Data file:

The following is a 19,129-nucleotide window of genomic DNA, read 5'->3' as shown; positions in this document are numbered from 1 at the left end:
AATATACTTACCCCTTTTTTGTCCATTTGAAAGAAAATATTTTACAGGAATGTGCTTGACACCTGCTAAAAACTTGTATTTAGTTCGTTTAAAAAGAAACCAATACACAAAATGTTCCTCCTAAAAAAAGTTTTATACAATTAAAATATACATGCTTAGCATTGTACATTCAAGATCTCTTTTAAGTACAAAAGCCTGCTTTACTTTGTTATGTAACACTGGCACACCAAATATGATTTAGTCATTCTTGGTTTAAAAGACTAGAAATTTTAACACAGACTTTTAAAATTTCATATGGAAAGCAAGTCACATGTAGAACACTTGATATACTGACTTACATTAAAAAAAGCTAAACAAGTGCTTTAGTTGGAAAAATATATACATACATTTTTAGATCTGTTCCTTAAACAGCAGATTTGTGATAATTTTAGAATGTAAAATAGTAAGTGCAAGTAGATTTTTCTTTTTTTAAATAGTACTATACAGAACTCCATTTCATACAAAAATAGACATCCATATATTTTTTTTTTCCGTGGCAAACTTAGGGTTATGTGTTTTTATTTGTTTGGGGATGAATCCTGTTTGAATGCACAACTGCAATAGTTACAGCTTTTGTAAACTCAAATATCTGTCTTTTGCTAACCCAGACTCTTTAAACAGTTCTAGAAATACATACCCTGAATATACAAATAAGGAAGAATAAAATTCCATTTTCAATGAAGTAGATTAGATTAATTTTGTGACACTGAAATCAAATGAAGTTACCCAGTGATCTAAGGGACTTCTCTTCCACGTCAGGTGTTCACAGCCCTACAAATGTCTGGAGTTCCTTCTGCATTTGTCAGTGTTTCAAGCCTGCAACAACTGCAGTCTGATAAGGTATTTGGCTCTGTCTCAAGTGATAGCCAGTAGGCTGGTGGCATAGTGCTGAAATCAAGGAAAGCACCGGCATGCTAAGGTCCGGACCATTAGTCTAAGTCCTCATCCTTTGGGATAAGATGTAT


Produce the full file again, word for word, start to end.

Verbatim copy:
The following is a 19,129-nucleotide window of genomic DNA, read 5'->3' as shown; positions in this document are numbered from 1 at the left end:
AATATACTTACCCCTTTTTTGTCCATTTGAAAGAAAATATTTTACAGGAATGTGCTTGACACCTGCTAAAAACTTGTATTTAGTTCGTTTAAAAAGAAACCAATACACAAAATGTTCCTCCTAAAAAAAGTTTTATACAATTAAAATATACATGCTTAGCATTGTACATTCAAGATCTCTTTTAAGTACAAAAGCCTGCTTTACTTTGTTATGTAACACTGGCACACCAAATATGATTTAGTCATTCTTGGTTTAAAAGACTAGAAATTTTAACACAGACTTTTAAAATTTCATATGGAAAGCAAGTCACATGTAGAACACTTGATATACTGACTTACATTAAAAAAAGCTAAACAAGTGCTTTAGTTGGAAAAATATATACATACATTTTTAGATCTGTTCCTTAAACAGCAGATTTGTGATAATTTTAGAATGTAAAATAGTAAGTGCAAGTAGATTTTTCTTTTTTTAAATAGTACTATACAGAACTCCATTTCATACAAAAATAGACATCCATATATTTTTTTTTTCCGTGGCAAACTTAGGGTTATGTGTTTTTATTTGTTTGGGGATGAATCCTGTTTGAATGCACAACTGCAATAGTTACAGCTTTTGTAAACTCAAATATCTGTCTTTTGCTAACCCAGACTCTTTAAACAGTTCTAGAAATACATACCCTGAATATACAAATAAGGAAGAATAAAATTCCATTTTCAATGAAGTAGATTAGATTAATTTTGTGACACTGAAATCAAATGAAGTTACCCAGTGATCTAAGGGACTTCTCTTCCACGTCAGGTGTTCACAGCCCTACAAATGTCTGGAGTTCCTTCTGCATTTGTCAGTGTTTCAAGCCTGCAACAACTGCAGTCTGATAAGGTATTTGGCTCTGTCTCAAGTGATAGCCAGTAGGCTGGTGGCATAGTGCTGAAATCAAGGAAAGCACCGGCATGCTAAGGTCCGGACCATTAGTCTAAGTCCTCATCCTTTGGGATAAGATGTAT